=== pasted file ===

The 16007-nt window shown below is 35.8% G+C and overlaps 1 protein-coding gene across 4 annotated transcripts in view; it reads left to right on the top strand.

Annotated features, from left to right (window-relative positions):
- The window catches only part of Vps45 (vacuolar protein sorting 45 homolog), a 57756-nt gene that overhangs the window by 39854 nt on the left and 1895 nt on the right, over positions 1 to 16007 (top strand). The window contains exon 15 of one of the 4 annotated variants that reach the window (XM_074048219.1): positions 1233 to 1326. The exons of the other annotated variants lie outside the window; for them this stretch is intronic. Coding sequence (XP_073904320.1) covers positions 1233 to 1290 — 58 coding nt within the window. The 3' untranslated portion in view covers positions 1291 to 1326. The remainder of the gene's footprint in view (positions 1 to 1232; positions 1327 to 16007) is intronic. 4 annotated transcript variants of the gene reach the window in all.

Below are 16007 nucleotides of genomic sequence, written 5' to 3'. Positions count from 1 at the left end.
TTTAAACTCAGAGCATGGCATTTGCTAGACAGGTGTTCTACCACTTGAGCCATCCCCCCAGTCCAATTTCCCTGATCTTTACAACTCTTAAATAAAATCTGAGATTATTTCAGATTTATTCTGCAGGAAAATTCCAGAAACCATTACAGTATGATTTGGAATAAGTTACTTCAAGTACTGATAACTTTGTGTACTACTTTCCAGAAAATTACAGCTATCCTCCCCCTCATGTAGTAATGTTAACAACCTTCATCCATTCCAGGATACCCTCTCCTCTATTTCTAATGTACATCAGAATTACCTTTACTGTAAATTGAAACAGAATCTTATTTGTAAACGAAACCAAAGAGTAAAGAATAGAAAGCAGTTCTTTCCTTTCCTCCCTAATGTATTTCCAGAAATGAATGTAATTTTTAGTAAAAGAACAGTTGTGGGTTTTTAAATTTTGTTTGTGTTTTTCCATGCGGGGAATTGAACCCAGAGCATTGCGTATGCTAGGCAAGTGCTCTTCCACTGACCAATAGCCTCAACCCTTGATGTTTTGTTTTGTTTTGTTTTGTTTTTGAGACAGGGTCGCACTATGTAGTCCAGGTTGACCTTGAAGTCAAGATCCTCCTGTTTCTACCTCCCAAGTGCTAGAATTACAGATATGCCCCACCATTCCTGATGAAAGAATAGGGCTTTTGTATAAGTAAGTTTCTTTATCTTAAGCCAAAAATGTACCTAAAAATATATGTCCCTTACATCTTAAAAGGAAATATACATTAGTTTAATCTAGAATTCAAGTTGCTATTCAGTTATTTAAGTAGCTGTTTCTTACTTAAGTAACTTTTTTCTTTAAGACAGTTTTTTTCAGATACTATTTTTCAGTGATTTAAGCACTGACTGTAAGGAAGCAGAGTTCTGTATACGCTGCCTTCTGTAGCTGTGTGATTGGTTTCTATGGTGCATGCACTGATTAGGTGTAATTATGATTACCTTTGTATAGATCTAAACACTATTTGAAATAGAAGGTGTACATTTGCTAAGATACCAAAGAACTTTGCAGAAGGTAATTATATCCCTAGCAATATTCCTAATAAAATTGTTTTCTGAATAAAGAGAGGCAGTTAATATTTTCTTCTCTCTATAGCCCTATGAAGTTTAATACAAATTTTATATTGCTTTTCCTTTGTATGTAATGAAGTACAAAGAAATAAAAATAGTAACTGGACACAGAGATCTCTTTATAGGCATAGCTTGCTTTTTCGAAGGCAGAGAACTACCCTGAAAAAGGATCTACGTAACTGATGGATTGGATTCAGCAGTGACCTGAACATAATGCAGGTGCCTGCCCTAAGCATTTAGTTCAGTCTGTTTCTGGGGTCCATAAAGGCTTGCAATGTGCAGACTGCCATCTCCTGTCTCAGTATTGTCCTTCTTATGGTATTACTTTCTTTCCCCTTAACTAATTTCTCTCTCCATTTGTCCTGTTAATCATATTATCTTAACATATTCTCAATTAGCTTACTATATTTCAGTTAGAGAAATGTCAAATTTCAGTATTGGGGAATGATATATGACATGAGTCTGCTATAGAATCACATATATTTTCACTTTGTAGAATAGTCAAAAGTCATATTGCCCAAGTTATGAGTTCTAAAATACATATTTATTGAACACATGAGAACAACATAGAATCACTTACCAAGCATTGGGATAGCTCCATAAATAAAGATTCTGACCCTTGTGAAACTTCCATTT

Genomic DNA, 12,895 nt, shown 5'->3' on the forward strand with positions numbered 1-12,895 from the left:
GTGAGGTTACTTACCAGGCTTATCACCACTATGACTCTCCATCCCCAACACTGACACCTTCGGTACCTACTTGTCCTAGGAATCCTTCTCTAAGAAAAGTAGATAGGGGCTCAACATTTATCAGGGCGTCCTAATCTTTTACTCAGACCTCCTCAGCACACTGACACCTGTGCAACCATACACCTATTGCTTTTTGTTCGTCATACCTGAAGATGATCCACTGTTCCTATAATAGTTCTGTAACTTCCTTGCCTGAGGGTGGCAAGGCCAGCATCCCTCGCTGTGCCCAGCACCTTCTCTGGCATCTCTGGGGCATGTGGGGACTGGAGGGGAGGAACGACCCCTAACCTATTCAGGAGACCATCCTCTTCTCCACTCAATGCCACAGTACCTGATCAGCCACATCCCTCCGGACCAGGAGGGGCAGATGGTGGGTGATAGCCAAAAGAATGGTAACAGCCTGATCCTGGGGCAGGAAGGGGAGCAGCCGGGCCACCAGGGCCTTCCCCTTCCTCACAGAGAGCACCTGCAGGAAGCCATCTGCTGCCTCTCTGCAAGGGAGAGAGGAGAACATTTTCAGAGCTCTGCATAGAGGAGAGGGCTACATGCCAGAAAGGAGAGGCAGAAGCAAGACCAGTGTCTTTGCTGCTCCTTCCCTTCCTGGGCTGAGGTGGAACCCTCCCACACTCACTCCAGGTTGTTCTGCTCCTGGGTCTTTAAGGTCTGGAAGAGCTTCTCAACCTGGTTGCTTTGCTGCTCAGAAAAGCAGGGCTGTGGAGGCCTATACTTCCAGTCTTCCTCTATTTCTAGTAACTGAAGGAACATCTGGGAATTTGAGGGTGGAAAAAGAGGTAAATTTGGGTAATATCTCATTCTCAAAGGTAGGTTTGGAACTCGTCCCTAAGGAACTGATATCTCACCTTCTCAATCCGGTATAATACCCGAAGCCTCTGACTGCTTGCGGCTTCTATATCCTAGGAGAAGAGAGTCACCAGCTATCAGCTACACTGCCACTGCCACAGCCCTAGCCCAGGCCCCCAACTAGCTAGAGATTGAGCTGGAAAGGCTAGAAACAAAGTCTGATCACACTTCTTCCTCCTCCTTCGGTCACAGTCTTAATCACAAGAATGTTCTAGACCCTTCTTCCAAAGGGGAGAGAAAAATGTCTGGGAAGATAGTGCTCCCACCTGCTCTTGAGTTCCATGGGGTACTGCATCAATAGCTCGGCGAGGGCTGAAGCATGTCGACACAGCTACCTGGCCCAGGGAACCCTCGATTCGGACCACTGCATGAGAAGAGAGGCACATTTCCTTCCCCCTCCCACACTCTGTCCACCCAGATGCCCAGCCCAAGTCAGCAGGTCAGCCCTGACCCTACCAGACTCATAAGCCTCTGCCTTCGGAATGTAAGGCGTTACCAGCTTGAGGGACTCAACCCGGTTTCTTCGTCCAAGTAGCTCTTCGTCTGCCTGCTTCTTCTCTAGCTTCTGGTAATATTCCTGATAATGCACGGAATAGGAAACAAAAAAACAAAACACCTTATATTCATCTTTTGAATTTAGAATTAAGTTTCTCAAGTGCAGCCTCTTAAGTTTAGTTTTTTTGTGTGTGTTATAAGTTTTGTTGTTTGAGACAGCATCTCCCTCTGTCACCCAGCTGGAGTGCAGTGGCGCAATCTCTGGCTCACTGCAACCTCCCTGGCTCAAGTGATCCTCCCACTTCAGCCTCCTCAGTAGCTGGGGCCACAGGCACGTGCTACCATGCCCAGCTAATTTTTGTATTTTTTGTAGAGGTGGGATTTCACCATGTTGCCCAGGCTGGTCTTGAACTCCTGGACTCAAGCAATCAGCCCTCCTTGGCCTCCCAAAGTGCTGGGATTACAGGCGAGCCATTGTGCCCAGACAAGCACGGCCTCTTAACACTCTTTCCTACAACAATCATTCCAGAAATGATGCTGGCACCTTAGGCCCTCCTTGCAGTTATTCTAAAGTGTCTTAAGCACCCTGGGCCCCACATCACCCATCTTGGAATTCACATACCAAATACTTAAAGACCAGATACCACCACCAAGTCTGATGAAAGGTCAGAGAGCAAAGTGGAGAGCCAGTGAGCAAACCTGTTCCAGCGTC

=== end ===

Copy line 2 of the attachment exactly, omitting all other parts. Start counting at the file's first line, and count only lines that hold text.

Annotated features, from left to right (window-relative positions):